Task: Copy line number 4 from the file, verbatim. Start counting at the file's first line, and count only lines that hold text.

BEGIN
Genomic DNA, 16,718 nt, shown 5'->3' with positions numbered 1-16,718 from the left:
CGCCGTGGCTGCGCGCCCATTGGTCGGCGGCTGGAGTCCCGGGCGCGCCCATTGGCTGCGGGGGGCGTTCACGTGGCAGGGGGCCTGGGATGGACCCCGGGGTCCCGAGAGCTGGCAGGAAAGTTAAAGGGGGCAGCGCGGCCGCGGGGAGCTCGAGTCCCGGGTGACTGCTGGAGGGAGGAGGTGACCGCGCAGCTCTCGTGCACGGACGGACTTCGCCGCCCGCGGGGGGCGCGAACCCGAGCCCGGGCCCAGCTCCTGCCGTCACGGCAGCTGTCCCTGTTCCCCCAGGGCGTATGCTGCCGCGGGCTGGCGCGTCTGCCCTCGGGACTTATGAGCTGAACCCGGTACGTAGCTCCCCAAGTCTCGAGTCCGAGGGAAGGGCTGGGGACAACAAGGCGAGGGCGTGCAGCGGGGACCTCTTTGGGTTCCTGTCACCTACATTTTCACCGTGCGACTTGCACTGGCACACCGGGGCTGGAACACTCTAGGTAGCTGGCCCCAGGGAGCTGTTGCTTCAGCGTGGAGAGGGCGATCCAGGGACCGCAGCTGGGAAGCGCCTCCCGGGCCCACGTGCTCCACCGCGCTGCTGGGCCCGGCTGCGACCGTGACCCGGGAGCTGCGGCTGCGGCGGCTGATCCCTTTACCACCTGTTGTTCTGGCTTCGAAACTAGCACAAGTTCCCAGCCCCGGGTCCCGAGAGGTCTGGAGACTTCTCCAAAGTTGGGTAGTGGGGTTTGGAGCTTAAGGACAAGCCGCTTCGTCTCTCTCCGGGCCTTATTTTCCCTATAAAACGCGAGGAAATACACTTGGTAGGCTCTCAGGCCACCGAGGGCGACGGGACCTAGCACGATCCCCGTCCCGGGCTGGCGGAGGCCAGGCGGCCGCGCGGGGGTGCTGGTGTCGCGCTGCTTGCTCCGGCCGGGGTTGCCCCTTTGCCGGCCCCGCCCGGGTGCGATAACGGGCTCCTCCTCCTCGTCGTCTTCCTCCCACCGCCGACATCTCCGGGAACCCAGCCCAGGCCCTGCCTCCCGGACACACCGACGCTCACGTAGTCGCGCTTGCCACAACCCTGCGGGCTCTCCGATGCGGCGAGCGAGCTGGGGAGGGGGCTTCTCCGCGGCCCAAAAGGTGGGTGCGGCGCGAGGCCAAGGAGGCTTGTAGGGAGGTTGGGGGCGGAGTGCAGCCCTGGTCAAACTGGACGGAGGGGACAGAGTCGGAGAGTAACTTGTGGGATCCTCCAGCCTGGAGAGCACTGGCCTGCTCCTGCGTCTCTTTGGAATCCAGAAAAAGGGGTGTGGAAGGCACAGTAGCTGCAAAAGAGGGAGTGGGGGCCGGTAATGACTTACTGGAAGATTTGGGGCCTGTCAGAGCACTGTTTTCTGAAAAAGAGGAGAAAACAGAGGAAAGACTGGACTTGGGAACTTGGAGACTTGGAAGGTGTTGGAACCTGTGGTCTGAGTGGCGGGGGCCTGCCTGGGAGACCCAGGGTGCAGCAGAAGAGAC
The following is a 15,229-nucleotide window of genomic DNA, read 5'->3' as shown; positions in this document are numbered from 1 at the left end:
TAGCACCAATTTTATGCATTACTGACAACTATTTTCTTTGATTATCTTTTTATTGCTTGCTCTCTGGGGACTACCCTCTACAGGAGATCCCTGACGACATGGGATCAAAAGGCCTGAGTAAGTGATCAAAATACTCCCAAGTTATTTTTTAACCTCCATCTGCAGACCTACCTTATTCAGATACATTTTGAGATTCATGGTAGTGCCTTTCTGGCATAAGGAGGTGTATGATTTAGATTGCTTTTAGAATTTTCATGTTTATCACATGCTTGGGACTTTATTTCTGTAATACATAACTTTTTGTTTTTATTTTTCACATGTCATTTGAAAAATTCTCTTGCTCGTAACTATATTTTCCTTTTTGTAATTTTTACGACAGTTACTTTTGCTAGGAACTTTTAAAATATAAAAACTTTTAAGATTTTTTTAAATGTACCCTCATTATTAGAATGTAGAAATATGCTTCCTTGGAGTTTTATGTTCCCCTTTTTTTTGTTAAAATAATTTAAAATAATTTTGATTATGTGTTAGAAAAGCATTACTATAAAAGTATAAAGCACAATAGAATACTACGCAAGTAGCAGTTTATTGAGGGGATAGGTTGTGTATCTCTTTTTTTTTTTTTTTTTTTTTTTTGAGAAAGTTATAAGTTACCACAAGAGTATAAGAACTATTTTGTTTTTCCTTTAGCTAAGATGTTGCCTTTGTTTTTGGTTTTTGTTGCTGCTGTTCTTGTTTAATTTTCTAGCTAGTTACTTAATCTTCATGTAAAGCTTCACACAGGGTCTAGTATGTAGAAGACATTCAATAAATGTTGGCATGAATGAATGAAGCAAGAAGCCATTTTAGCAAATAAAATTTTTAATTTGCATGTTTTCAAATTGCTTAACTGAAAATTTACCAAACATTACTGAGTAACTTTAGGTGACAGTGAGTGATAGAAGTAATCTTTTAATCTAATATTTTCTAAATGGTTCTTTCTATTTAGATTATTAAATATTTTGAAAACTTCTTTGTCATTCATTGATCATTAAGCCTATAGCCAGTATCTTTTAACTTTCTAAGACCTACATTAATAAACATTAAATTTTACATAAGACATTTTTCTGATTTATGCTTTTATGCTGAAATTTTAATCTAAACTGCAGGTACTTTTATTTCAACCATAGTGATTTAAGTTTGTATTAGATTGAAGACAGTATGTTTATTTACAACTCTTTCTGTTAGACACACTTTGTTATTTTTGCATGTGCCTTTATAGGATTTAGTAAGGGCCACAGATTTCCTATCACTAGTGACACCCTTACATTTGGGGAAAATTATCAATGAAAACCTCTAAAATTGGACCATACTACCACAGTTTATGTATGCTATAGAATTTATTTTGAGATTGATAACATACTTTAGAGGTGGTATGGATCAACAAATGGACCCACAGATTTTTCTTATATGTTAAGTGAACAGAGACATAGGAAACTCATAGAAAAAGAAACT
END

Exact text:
TAGCACCAATTTTATGCATTACTGACAACTATTTTCTTTGATTATCTTTTTATTGCTTGCTCTCTGGGGACTACCCTCTACAGGAGATCCCTGACGACATGGGATCAAAAGGCCTGAGTAAGTGATCAAAATACTCCCAAGTTATTTTTTAACCTCCATCTGCAGACCTACCTTATTCAGATACATTTTGAGATTCATGGTAGTGCCTTTCTGGCATAAGGAGGTGTATGATTTAGATTGCTTTTAGAATTTTCATGTTTATCACATGCTTGGGACTTTATTTCTGTAATACATAACTTTTTGTTTTTATTTTTCACATGTCATTTGAAAAATTCTCTTGCTCGTAACTATATTTTCCTTTTTGTAATTTTTACGACAGTTACTTTTGCTAGGAACTTTTAAAATATAAAAACTTTTAAGATTTTTTTAAATGTACCCTCATTATTAGAATGTAGAAATATGCTTCCTTGGAGTTTTATGTTCCCCTTTTTTTTGTTAAAATAATTTAAAATAATTTTGATTATGTGTTAGAAAAGCATTACTATAAAAGTATAAAGCACAATAGAATACTACGCAAGTAGCAGTTTATTGAGGGGATAGGTTGTGTATCTCTTTTTTTTTTTTTTTTTTTTTTTTGAGAAAGTTATAAGTTACCACAAGAGTATAAGAACTATTTTGTTTTTCCTTTAGCTAAGATGTTGCCTTTGTTTTTGGTTTTTGTTGCTGCTGTTCTTGTTTAATTTTCTAGCTAGTTACTTAATCTTCATGTAAAGCTTCACACAGGGTCTAGTATGTAGAAGACATTCAATAAATGTTGGCATGAATGAATGAAGCAAGAAGCCATTTTAGCAAATAAAATTTTTAATTTGCATGTTTTCAAATTGCTTAACTGAAAATTTACCAAACATTACTGAGTAACTTTAGGTGACAGTGAGTGATAGAAGTAATCTTTTAATCTAATATTTTCTAAATGGTTCTTTCTATTTAGATTATTAAATATTTTGAAAACTTCTTTGTCATTCATTGATCATTAAGCCTATAGCCAGTATCTTTTAACTTTCTAAGACCTACATTAATAAACATTAAATTTTACATAAGACATTTTTCTGATTTATGCTTTTATGCTGAAATTTTAATCTAAACTGCAGGTACTTTTATTTCAACCATAGTGATTTAAGTTTGTATTAGATTGAAGACAGTATGTTTATTTACAACTCTTTCTGTTAGACACACTTTGTTATTTTTGCATGTGCCTTTATAGGATTTAGTAAGGGCCACAGATTTCCTATCACTAGTGACACCCTTACATTTGGGGAAAATTATCAATGAAAACCTCTAAAATTGGACCATACTACCACAGTTTATGTATGCTATAGAATTTATTTTGAGATTGATAACATACTTTAGAGGTGGTATGGATCAACAAATGGACCCACAGATTTTTCTTATATGTTAAGTGAACAGAGACATAGGAAACTCATAGAAAAAGAAACT